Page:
Jiganchine – Jack Cheng, Keres Memorial 2008
Black to move. How to best deal with the attack against the b5 pawn?
In this position, typical for Archangel-Moller variations of the Spanish opening, my opponent took an "easy" way out and just pushed the pawn forward with 15 … b5-b4 That left him with a severely weakened pawn structure on the queenside, and soon White won a pawn, and later – the game:
16. Nc4 Na5 17. Nxb6 cxb6 18. Bxb7 Nxb7 19. Qb3 a5 20. Qd5 Re7 21. Qc6 +-
The weakness of light squares leads to the loss of the pawn on b6. To paraphrase what David Bronstein said – the weakness of the light squares, manifests itself in opponent coming on those light squares and attacking your pawns and pieces that are placed on dark squares.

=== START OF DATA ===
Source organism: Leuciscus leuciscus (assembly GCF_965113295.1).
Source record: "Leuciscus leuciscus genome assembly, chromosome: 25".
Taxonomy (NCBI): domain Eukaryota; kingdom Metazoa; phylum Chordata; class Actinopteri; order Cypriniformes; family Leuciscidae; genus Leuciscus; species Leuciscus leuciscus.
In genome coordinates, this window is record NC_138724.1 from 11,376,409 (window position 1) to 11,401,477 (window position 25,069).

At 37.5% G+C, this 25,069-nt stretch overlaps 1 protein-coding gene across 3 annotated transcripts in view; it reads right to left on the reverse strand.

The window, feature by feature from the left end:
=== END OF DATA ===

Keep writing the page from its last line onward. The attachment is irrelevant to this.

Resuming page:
Did Black have a better continuation? There was a tactical solution! Black just had to ignore the threat to b5, and protect the bishop with 15 … Ra8-b8! The point reveals itself after: 17. Nxb5 Nxd4!!
This quite a computer trick; my opponent must have missed it and was forced to play the weakening b5-b4; this would have allowed him to equalize, since White does not have anything better than 18. Nbxd4 Bxd5 19. exd5 Rxe1+ 20. Qxe1 Bxd4 =
This is a great example to illustrate the idea that tactics should be used to help your strategy. In this case – Black’s strategy should have been to give up the b5 pawn but actively counter attack White’s center by putting pressure on e4 and d4 with all of Black’s pieces.